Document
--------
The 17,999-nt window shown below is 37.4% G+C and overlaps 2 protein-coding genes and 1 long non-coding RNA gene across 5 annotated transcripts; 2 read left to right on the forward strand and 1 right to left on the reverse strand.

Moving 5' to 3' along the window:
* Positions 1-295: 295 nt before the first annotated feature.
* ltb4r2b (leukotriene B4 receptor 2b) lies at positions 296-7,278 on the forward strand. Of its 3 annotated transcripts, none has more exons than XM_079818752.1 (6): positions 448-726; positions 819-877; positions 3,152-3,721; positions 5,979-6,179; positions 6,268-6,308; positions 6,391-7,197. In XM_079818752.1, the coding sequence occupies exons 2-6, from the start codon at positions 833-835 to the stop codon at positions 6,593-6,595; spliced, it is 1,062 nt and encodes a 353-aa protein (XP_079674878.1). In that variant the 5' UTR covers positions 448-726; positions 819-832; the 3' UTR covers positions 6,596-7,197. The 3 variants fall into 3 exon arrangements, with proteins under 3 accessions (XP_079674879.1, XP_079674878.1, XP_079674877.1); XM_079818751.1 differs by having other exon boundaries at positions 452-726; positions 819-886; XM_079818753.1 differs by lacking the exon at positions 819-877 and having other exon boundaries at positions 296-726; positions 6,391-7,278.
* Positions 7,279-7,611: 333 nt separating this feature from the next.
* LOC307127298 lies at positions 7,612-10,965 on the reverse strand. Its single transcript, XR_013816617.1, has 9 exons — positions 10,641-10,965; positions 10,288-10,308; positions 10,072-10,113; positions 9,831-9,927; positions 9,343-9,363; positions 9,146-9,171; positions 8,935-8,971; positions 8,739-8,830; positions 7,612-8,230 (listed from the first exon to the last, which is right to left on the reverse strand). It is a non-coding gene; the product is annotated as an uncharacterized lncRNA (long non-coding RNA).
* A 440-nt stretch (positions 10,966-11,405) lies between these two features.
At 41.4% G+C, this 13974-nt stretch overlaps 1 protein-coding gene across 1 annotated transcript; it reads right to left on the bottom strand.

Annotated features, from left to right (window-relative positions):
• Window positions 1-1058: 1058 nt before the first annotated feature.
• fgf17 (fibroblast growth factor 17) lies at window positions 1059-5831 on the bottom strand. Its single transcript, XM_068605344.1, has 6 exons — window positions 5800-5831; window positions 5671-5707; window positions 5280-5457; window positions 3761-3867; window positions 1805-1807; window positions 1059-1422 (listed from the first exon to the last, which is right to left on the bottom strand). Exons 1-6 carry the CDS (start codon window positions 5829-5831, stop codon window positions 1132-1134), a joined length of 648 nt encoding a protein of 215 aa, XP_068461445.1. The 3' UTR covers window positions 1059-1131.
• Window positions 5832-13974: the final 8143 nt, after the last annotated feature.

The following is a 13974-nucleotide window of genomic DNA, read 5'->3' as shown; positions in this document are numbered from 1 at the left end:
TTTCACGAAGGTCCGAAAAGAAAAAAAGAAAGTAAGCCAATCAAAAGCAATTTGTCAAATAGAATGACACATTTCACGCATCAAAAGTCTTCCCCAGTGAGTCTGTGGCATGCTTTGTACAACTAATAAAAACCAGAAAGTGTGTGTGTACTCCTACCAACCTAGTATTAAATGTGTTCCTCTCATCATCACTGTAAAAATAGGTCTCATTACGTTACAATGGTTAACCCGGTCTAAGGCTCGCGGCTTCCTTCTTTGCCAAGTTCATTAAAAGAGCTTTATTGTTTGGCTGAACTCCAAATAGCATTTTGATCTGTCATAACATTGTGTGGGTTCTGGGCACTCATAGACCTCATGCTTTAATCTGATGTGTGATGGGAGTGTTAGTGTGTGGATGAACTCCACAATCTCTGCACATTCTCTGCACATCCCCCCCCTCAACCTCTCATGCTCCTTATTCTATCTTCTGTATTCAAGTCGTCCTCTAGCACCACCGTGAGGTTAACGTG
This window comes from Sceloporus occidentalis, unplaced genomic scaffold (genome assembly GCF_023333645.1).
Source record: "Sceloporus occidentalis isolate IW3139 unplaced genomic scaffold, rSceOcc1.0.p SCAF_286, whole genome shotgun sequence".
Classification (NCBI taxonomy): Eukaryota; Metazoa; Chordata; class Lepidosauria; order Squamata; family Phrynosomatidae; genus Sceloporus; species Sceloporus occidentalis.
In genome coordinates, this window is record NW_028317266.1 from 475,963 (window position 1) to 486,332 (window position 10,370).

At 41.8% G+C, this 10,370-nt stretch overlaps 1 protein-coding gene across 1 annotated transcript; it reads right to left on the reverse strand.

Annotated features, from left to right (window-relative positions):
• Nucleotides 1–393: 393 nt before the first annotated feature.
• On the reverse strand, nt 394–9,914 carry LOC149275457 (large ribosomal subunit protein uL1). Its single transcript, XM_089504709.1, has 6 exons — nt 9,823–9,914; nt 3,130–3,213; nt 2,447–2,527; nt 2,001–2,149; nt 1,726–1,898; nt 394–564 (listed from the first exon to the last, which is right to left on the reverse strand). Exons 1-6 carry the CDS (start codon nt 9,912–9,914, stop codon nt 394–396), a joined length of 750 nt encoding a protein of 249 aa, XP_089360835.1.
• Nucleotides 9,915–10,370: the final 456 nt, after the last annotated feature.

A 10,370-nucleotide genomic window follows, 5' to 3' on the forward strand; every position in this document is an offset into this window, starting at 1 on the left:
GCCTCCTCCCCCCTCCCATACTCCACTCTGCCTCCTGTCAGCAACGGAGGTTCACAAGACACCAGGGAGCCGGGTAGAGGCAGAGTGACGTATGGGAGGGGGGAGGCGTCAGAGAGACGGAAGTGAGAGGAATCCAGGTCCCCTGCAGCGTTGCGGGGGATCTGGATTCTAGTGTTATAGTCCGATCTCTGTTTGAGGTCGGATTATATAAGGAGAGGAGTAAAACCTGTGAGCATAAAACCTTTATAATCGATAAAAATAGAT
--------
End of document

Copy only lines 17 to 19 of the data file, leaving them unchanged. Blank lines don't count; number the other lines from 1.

Classification (NCBI taxonomy): Eukaryota; Metazoa; Chordata; class Lepidosauria; order Squamata; family Phrynosomatidae; genus Sceloporus; species Sceloporus occidentalis.
In genome coordinates, this window is record NW_028317266.1 from 475,963 (window position 1) to 486,332 (window position 10,370).

At 41.8% G+C, this 10,370-nt stretch overlaps 1 protein-coding gene across 1 annotated transcript; it reads right to left on the reverse strand.